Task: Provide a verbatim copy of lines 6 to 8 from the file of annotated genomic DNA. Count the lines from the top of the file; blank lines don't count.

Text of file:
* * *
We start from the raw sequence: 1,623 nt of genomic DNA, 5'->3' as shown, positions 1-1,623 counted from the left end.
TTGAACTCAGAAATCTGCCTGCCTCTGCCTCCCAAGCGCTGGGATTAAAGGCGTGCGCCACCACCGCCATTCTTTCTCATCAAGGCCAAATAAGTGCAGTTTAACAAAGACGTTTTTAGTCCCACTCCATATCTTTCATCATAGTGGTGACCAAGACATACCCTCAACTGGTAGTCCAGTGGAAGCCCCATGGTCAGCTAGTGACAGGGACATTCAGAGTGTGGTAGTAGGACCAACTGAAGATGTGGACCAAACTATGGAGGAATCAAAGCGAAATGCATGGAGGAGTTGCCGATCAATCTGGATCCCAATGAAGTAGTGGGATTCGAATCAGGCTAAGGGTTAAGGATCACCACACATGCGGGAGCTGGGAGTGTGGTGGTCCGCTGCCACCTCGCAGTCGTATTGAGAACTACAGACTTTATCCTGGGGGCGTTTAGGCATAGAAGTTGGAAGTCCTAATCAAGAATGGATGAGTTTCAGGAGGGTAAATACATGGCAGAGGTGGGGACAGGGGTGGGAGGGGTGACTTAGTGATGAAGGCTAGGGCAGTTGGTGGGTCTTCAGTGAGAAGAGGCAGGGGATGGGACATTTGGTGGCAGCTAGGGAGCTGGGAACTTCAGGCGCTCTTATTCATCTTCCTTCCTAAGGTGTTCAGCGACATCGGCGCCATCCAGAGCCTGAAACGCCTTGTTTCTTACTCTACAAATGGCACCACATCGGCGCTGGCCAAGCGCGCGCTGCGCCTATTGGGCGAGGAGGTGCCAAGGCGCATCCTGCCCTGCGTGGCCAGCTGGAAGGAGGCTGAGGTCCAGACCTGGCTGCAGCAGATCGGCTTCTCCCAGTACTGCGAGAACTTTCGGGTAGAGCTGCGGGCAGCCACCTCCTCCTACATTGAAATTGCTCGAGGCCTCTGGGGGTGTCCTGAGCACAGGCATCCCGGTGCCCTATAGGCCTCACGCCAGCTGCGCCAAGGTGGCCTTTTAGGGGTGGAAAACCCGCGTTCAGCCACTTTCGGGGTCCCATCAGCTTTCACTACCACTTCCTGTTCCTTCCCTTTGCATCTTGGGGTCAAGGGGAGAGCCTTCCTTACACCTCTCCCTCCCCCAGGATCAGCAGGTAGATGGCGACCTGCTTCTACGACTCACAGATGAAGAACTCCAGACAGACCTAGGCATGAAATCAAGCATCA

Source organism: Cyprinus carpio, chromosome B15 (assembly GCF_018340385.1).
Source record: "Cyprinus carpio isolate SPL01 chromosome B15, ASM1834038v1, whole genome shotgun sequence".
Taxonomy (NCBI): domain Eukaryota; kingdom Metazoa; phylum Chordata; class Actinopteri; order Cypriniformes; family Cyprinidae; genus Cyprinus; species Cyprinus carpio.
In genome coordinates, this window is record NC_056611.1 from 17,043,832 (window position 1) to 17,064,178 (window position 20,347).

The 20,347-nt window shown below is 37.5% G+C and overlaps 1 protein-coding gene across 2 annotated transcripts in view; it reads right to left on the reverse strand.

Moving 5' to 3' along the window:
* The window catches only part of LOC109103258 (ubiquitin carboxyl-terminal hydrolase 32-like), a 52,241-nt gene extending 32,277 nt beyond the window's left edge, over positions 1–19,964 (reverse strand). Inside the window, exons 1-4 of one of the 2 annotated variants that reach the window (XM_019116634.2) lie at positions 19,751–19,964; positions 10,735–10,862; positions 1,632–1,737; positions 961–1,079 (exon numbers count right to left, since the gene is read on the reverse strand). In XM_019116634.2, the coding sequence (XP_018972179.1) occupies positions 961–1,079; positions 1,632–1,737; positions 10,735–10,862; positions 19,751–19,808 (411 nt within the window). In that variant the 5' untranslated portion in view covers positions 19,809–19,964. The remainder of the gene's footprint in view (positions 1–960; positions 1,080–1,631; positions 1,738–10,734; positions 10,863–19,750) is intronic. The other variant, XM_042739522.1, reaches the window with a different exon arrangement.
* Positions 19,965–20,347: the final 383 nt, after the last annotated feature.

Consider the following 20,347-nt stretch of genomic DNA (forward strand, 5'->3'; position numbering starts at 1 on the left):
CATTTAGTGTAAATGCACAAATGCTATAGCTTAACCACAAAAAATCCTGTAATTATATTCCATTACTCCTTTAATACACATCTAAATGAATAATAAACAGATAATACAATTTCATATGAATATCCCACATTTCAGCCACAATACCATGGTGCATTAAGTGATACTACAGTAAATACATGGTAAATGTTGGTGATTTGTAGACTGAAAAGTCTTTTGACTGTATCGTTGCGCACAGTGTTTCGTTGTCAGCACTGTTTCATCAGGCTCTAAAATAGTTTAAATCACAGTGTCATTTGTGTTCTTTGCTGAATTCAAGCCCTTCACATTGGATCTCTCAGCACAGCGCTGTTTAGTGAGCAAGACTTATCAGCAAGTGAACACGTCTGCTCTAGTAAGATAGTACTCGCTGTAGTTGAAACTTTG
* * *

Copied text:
In genome coordinates, this window is record NC_056611.1 from 17,043,832 (window position 1) to 17,064,178 (window position 20,347).

The 20,347-nt window shown below is 37.5% G+C and overlaps 1 protein-coding gene across 2 annotated transcripts in view; it reads right to left on the reverse strand.

Moving 5' to 3' along the window: